State v. DoveAnnotate this Case
67 N.W.2d 917 (1955)
STATE of South Dakota, Plaintiff and Respondent, v. Hugo Arthur DOVE, also known as Arthur H. Stone, Defendant and Appellant.
Supreme Court of South Dakota.
January 6, 1955.
O. E. Beardsley and W. A. Hackett, Watertown, for appellant.
Ross H. Oviatt, State's Atty., Watertown, Ralph A. Dunham, Atty. Gen., and E. D. Barron, Asst. Atty. Gen., for State of South Dakota, respondent.
LEEDOM, Presiding Judge.
Appellant is under sentence of death on conviction of the crime of first degree kidnaping. The statute under which he was tried provides a minimum penalty of hard labor in the state penitentiary for life and a maximum penalty of death. On the recommendation of the jury as to which penalty should be imposed, as required by the statute, the trial judge imposed the death sentence on the jury's verdict of guilty.
The conviction grew out of an outrageous sexual attack by defendant on a nine year old girl. The "kidnaping" and "holding" were incident only to this attack and consisted of appellant's acts in luring the child from a city street to a secluded alley and there to forcibly gratify his sexual desires against the will of the thoroughly frightened and wholly overpowered and unwilling little girl. Immediately after the sexual attack she was released. It appears she was subjected to no more physical injury than appellant deemed necessary to quiet her and hold her while he carried out his evil plan, plus, of course, the physical injury, not aggravated, that resulted directly from his acts. Commission of the offense involved a degree of choking. As the child was released appellant threatened to kill her if she told what he had done. She found her parents without delay, made a disclosure of the occurrence, and appellant, a transient, was apprehended that same evening. Appellant has a bad record *918 of prior offenses, two at least of which were sex crimes.
The kidnaping statutes, SDC Supp. 13.2701 and 13.2701-1, provide:"13.2701 Kidnapping: defined; kidnapping in the first degree; penalty. Whoever shall knowingly and unlawfully seize, confine, inveigle, decoy, kidnap, abduct, or carry away by any means whatsoever any person except as provided for in section 13.2701-1 hereof and shall be guilty of kidnapping in the second degree and who shall also ravish, or assault, or mutilate, or choke, or strangle or do other bodily harm or injury to the person so kidnapped as defined herein in such a manner and under such circumstances abhorrent to the public morals and common decency shall be guilty of kidnapping in the first degree and upon conviction shall be sentenced to death or to hard labor in the State Penitentiary for life. Upon the trial of an indictment or information for kidnapping in the first degree there shall be submitted to the jury in addition to the customary form of verdict upon the question of the guilt of the defendant or defendants, a supplementary form of verdict in the following language: `We, the jury, duly impaneled in the above entitled cause have by our verdict found the defendant guilty do recommend that he be sentenced to ......' Such supplementary form shall be submitted to the jury with reference to each defendant if there be more than one. If the jury find any defendant or defendants guilty they shall return into court as to each of said defendant a supplementary verdict in the form above designated, filling in the blank in the end thereof by the word `death' or by the words `life imprisonment' as the jury may see fit, such supplementary verdict or verdicts to be signed and returned in the usual manner. Judgment of death shall not be pronounced by the court upon any defendant in case of trial and conviction unless the jury so recommending and notwithstanding such recommendation by the jury the court may nevertheless pronounce judgment of life imprisonment. Upon a plea of guilty the court shall determine whether the punishment shall be death or life imprisonment and shall pronounce judgment accordingly. "13.2701-1 Kidnapping further defined, second degree, penalty. Whoever shall knowingly and unlawfully seize, confine, inveigle, decoy, kidnap, abduct or carry away by any means whatsoever and hold for ransom, reward or otherwise any person except in the case of a minor by a parent thereof or who having permitted or attempted the commission of a felony to prevent injury, apprehension, capture or identification of the wrongdoer, by fraud, force or fear compels another to accompany him (or her) or use another as a shield or hostage, shall be deemed guilty of kidnapping in the second degree and shall be punished by imprisonment at hard labor in the State Penitentiary for life or by such imprisonment for any term not less than five years."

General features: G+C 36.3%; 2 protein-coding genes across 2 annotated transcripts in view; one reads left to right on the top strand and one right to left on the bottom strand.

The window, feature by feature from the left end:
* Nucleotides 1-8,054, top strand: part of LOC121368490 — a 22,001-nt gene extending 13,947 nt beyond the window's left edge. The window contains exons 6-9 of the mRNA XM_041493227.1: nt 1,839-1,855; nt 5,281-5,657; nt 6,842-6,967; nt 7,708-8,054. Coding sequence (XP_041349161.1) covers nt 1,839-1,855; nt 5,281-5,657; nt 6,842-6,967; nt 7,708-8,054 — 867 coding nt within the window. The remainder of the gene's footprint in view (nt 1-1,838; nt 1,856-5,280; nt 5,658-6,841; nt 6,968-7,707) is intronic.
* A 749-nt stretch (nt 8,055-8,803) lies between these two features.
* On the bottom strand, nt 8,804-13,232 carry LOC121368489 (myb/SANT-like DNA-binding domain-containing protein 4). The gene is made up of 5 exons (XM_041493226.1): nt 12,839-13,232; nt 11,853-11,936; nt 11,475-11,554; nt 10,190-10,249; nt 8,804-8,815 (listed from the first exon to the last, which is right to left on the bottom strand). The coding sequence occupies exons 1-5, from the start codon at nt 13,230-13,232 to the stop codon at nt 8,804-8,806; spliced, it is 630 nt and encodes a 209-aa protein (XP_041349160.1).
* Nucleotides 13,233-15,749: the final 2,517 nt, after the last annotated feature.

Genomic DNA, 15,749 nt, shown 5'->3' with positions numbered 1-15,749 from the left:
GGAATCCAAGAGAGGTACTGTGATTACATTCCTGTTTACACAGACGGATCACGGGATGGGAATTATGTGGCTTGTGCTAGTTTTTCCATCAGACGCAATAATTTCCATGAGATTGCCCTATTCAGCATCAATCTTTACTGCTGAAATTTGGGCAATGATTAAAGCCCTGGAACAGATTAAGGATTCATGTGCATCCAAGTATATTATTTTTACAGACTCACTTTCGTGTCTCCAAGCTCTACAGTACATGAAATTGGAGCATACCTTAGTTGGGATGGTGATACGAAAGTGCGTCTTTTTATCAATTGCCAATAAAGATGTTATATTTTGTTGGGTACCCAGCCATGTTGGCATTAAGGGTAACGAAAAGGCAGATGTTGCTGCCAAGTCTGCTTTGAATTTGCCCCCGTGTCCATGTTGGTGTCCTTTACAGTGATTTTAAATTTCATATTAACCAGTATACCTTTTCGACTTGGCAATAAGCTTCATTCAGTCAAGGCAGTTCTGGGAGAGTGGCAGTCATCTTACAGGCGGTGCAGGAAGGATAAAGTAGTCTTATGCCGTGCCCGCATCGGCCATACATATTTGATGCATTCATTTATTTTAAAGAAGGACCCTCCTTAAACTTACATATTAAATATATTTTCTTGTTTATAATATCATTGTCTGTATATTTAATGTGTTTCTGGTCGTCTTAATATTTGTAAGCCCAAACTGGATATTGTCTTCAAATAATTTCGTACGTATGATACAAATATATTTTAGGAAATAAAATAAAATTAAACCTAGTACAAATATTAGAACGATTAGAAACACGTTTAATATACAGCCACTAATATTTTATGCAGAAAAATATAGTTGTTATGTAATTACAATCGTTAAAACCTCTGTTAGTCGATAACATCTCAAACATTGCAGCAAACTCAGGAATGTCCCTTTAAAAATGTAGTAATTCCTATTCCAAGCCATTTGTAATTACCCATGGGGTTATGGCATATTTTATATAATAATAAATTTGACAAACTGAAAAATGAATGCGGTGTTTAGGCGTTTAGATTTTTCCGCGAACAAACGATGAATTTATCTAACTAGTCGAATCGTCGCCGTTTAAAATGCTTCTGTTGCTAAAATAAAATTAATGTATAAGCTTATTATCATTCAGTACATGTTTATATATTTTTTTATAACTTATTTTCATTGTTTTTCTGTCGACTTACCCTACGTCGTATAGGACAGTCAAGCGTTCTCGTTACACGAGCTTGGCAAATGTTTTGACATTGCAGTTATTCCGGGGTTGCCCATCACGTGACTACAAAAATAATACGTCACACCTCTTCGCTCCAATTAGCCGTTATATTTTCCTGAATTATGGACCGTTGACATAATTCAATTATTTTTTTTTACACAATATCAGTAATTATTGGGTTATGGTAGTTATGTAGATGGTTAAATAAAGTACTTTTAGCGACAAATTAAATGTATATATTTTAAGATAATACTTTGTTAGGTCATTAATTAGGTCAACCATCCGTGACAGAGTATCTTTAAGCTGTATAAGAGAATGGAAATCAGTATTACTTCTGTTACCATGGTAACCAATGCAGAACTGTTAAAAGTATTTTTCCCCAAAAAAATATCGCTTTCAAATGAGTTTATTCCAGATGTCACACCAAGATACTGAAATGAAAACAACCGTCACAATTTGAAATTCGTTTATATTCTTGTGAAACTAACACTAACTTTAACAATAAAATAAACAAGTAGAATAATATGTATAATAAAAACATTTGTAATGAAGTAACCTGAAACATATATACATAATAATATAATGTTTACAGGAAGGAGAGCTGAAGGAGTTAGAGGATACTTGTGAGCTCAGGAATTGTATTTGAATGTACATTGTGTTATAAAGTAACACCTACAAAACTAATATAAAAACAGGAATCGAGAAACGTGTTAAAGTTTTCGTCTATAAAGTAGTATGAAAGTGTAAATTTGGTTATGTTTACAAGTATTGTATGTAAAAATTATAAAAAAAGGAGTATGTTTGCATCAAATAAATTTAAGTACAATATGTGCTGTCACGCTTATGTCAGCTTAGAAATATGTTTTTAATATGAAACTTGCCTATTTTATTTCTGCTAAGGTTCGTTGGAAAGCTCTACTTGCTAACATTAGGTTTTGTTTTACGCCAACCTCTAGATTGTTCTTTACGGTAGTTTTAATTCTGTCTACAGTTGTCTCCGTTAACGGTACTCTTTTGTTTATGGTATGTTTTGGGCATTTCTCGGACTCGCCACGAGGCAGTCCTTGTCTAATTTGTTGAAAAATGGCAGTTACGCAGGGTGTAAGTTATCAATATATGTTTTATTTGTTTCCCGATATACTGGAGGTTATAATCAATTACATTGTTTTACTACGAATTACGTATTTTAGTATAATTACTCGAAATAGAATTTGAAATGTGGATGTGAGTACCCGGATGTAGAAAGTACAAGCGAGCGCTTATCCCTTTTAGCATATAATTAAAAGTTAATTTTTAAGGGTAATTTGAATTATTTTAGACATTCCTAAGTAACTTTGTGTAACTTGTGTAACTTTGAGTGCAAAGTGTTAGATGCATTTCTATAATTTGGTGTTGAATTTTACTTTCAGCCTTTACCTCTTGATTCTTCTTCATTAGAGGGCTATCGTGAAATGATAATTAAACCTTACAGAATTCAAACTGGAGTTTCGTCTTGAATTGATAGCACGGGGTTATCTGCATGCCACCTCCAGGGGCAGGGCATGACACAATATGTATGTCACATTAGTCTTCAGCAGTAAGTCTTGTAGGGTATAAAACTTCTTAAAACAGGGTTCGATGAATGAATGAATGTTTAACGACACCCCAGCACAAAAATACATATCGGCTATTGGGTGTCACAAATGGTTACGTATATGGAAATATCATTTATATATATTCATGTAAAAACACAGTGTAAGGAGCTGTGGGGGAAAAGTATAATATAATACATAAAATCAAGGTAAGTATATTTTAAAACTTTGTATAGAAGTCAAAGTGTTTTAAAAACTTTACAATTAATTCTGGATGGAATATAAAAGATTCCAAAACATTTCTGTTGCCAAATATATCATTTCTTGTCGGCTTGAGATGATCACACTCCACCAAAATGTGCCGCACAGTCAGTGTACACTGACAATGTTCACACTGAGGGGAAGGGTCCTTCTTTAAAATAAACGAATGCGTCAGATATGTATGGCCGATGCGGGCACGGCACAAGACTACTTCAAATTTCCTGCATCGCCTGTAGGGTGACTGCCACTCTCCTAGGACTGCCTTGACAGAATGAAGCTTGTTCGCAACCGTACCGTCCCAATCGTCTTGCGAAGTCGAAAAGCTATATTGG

Appellant attacks the constitutionality of the first degree statute, SDC Supp. 13.2701, under which he was convicted.
This court has upheld the validity of SDC Supp. 13.2701-1. In State v. Strauser, S.D., 63 N.W.2d 345, we affirmed a judgment imposing a life sentence for second degree kidnaping. SDC Supp. 13.2701 attempts to create a first degree of kidnaping by upgrading the second degree. This is done by providing in effect that first degree kidnaping is committed when any person who has committed second degree kidnaping shall also "ravish, or assault, or mutilate, or choke, or strangle or do other bodily harm or injury to the person so kidnapped as defined herein in such a manner and under such circumstances abhorrent to the public morals and common decency."
*919 The penalty for second degree kidnaping may be a prison term as short as five years or as long as life. For first degree the penalty is either a prison term for life, or death.
Courts should liberally construe the language used by the legislature in a criminal statute in an effort to carry out the legislative intention. The language used, however, must make reasonably certain what conduct is prohibited. Otherwise the statute is void. 22 C.J.S., Criminal Law, § 24. The rule is of special and obvious importance when the punishment involved is death. As Mr. Justice Rutledge said in his dissent in Robinson v. United States, 324 U.S. 282, 286, 65 S. Ct. 666, 669, 89 L. Ed. 944, "If words ever need to be clear, they do when they perform this function".